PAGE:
Magazine article New African

Burkinabe Architect Kere's Unique Vision Celebrated in London

Magazine article New African

Burkinabe Architect Kere's Unique Vision Celebrated in London

Article excerpt

Each year, London's most popular contemporary art gallery, the Serpentine, located in the city's Kensington Gardens, invites a leading global artist to create their first structure in the capital, dubbed the Pavilion, which becomes a major visitor attraction during the summer. This year, the unique honour was bestowed on an Afrian architect--Burkina Faso's Francis Kere.

Diebedo Francis Kere's marvellous Serpentine Pavilion has 'landed' like a glorious African spaceship on the manicured lawns of London's Kensington Gardens.

Kere (right), who heads a Berlin-based practice, Kere Architecture, is the 17th international architect to accept the invitation of the Serpentine Gallery to create a temporary Pavilion in its grounds.

The concept of this annual commission is for a leading global architect to create his or her first structure in London. Each Pavilion, which is in place for about four months, is a leading visitor attraction during London's summer season.

The Pavilion, which opened in June, has attracted rave reviews in the national newspapers and on television shows. It has become a 'must visit' site for the capital's millions of visitors as well as locals.

Kere says: 'I have an overwhelming feeling of honour, what with the long list of respected architects who have designed the Pavilion in the past; and also because London is one of the most important cities for design.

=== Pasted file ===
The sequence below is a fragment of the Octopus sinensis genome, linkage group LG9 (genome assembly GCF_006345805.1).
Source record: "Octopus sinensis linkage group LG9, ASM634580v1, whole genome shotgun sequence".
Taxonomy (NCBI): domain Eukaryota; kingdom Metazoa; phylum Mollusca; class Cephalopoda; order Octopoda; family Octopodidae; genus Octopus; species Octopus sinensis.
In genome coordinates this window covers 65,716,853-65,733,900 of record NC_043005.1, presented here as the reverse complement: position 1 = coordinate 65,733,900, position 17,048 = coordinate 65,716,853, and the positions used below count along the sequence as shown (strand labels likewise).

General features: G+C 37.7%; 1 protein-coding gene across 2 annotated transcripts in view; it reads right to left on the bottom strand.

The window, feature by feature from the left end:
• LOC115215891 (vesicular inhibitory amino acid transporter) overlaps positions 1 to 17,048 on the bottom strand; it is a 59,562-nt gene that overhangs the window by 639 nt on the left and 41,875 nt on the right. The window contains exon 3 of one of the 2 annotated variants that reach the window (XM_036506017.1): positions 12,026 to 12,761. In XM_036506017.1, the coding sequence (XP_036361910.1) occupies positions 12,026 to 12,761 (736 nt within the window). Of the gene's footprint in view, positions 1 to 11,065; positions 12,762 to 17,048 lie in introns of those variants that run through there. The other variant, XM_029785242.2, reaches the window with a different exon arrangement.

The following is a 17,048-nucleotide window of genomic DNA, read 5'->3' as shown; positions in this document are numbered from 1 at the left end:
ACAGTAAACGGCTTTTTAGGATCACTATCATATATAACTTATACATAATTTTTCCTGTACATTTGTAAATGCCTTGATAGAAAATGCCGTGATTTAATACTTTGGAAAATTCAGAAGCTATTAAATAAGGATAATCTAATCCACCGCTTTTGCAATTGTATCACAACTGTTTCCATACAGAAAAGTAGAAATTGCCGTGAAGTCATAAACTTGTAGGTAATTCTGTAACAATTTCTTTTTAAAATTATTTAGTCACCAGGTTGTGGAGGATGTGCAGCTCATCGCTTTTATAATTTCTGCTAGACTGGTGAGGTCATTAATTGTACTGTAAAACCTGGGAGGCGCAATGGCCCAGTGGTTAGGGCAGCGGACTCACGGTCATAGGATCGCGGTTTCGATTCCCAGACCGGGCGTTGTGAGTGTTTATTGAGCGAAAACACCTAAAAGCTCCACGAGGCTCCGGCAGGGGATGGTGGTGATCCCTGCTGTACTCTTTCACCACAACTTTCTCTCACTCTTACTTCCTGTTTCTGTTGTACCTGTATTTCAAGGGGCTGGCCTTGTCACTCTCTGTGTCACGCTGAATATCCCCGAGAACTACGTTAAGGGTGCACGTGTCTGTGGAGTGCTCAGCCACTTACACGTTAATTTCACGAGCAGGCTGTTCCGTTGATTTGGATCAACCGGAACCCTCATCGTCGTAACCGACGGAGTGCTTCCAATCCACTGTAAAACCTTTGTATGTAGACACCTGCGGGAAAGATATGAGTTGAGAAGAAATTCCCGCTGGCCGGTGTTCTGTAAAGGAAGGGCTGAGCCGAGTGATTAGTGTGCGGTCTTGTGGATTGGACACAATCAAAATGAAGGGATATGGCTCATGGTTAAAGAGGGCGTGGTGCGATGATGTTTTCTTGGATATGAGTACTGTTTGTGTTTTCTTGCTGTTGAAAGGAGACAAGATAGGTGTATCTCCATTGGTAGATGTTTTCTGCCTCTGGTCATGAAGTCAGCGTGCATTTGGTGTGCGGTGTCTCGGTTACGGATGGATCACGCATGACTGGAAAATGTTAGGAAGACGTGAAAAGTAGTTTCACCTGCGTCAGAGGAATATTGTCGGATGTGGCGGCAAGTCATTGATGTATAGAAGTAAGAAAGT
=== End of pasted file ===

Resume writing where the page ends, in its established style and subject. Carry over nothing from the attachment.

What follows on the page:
"I am fascinated by how the artificial landscape of this grand park offers a new way for people in the city to experience nature. In Burkina Faso, I am accustomed to being confronted with climate and natural landscape as a harsh reality."

Kere has created a Pavilion that aims to connect visitors to nature, and to each other. A soaring wooden roof, supported by a delicate central steel framework, references the canopy of a great tree and its trunk, and allows air to circulate freely during the sometimes hot, humid English summer, and provides shelter from the alternating rain. When the heavens do open, an oculus funnels water to create a spectacular waterfall effect, before it is drained away for use irrigating the park.

The Pavilion has four entry points into its central courtyard, where visitors can perch on wooden stools, and ideally share with each other the striking and unusual beauty of the building.

"My architecture is intended to serve human beings, but also to involve them with nature, which is always a leitmotif for me. In my home town in Burkina Faso, during the heat of midday, everyone gathers under a huge, shady tree and converses with each other. So I used the tree as an inspiration for the Pavilion.

"I am interested in exploring new ways of using materials, especially those that are local to the site. We chose to use wood for the Serpentine Pavilion, not only because it's sustainable, economical and locally available, but also, by adjusting the angle of the cut wood [for the ceiling spokes], we added depth and shadows."

By day, the effect is lyrical--pools of dappled shadows inside, which move when a cloud passes overhead. "Light is fundamental, it shows the presence of energy, and that presence is carefully studied. This is how architecture becomes dynamic," he says. At night the Pavilion 'spaceship' looks like it's going to take off, emitting twinkling lights.

The walls of the Pavilion, which are perforated to provide ventilation, are painted indigo blue. "This colour is important in my culture. For an important date, both young men and women have to wear indigo blue--it's the colour of celebration," Kere explains.

The beginning

Kere was born in the hot dusty town of Gando in Burkina Faso. He was the eldest son of the town's chief. He left home at seven years old to attend primary school far away, leaving his family, friends and close-knit community.

When he asked his mother why, she told him that: "The community is contributing to your education. …

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